Winter cost ambulance service extra £400,000

Image caption Ambulance call-outs in December were up 40% on the previous year

East Midlands Ambulance Service (EMAS) said it incurred about £400,000 in extra costs during the "appalling weather" in November and December.

Extra staff were drafted in to cope with an upsurge in road accidents, falls on icy surfaces, and flu-like illnesses.

Off-road vehicles also had to be hired because of the deep snow, which was worst in Lincolnshire and Derbyshire.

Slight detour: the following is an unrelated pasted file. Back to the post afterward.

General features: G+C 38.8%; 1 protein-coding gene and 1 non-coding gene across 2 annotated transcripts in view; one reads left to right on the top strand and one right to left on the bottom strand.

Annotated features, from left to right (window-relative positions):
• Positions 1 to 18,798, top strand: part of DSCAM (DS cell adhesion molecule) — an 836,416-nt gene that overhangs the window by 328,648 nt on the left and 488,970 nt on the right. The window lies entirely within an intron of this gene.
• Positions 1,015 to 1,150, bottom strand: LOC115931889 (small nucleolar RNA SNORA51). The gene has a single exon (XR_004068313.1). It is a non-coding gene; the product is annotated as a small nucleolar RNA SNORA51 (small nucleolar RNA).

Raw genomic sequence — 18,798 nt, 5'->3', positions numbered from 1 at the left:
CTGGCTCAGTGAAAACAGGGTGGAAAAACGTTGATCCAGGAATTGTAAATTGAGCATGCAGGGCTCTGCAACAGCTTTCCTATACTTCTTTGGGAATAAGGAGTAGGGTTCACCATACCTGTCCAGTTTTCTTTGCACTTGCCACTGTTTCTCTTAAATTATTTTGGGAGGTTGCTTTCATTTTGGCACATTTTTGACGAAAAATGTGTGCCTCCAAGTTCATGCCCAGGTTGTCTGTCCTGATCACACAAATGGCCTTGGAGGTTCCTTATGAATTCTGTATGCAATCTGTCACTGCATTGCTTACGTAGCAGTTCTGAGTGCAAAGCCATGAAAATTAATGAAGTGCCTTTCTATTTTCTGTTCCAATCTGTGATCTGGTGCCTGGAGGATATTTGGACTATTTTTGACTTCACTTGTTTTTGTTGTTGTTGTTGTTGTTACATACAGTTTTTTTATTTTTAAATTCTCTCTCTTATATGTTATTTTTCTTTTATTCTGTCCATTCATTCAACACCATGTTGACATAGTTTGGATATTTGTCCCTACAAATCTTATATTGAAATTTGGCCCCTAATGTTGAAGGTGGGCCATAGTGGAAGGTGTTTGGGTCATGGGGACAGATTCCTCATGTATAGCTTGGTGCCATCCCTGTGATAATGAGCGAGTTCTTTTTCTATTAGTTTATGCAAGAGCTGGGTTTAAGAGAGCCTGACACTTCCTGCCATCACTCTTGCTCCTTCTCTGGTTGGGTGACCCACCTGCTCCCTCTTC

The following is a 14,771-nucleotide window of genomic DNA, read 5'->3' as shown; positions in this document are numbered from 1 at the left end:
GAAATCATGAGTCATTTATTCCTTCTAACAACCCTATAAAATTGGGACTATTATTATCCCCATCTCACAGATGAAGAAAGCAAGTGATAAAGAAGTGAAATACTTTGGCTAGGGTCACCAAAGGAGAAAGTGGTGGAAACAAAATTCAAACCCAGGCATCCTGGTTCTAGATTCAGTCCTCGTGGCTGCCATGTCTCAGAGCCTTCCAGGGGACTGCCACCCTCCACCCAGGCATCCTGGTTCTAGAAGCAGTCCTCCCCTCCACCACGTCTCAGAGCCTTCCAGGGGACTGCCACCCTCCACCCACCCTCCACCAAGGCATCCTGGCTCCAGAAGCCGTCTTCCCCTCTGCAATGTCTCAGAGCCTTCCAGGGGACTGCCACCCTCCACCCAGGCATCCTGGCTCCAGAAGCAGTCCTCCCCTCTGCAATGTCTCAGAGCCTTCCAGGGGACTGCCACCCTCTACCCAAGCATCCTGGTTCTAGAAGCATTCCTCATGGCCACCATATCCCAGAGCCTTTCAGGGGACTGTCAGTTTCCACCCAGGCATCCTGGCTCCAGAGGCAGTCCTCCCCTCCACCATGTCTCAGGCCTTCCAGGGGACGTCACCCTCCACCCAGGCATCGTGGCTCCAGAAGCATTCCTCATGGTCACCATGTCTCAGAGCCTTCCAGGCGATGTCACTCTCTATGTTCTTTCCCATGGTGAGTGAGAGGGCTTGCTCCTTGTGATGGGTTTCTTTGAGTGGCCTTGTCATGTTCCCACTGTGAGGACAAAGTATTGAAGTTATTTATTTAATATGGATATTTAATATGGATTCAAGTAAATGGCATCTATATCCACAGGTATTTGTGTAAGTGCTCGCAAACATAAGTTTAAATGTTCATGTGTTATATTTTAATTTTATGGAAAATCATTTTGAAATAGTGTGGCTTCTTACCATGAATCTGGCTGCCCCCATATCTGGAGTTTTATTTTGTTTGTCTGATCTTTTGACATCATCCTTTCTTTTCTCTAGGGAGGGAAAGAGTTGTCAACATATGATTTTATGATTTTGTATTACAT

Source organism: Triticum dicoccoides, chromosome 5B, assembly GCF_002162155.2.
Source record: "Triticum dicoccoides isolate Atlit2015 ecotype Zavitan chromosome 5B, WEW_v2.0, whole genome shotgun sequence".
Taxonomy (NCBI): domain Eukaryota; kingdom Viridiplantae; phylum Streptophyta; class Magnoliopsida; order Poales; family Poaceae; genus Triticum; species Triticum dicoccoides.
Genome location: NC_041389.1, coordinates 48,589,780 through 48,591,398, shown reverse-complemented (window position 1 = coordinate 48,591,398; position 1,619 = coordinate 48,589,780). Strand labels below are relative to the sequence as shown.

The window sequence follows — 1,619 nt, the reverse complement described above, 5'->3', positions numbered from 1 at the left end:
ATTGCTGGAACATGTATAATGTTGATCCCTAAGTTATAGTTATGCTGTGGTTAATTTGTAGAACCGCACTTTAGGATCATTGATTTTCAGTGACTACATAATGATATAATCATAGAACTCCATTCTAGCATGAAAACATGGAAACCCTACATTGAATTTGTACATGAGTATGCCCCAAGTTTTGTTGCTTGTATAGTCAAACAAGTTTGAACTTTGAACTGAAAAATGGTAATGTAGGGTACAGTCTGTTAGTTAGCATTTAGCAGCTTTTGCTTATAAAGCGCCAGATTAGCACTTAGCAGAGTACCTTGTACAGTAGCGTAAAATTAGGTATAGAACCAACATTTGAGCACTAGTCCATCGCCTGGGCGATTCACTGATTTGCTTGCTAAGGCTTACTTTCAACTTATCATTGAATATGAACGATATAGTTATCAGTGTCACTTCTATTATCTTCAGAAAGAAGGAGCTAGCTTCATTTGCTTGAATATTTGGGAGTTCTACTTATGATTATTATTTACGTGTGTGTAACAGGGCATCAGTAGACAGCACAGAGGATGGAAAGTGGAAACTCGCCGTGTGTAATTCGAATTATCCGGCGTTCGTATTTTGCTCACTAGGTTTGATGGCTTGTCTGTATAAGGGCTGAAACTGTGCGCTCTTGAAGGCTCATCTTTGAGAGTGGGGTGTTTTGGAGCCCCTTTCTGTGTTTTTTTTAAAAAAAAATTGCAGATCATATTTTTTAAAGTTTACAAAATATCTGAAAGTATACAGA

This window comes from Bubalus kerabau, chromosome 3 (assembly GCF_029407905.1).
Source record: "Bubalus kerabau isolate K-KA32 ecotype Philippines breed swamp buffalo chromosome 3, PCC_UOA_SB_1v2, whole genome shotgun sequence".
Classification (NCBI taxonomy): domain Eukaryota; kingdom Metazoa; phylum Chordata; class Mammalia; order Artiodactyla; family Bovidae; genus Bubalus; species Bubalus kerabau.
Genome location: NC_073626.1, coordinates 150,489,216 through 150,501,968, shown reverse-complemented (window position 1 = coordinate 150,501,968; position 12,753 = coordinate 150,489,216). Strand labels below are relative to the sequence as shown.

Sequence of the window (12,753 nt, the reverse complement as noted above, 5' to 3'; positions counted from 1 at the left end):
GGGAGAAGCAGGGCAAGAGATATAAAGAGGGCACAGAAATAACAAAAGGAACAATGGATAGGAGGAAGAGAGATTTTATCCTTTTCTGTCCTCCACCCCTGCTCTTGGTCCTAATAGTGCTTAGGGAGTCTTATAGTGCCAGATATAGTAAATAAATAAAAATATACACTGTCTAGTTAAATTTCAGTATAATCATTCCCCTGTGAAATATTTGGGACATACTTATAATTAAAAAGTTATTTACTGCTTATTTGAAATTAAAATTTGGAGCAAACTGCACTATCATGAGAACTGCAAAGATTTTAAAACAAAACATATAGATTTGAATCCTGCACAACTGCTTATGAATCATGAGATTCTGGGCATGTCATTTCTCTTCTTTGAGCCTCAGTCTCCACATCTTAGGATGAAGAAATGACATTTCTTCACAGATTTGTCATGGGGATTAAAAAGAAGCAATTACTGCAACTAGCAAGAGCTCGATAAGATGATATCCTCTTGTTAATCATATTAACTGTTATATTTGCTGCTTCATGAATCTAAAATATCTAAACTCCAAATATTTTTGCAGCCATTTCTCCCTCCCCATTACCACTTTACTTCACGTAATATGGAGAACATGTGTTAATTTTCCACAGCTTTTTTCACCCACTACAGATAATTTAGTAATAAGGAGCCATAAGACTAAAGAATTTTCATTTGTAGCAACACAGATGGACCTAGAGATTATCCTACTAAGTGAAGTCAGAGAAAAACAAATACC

Crews have been praised for working under "unprecedented pressure".

A spokesperson said: "Our staff made outstanding efforts to get to patients and we have thanked and commended our teams for their efforts.

"Some slept at their stations overnight, others walked long distances through snow to get to work and to patients, whilst others worked full shifts and then returned to help rescue stranded vehicles or clear snow.

"One paramedic in Lincolnshire walked two miles through snow to deliver a baby when a mother in labour couldn't be moved out of her house."

Call rates for December 2010 were up around 40% on the previous year and although workloads are returning to normal, the number of flu-related illnesses remains high, according to the service.

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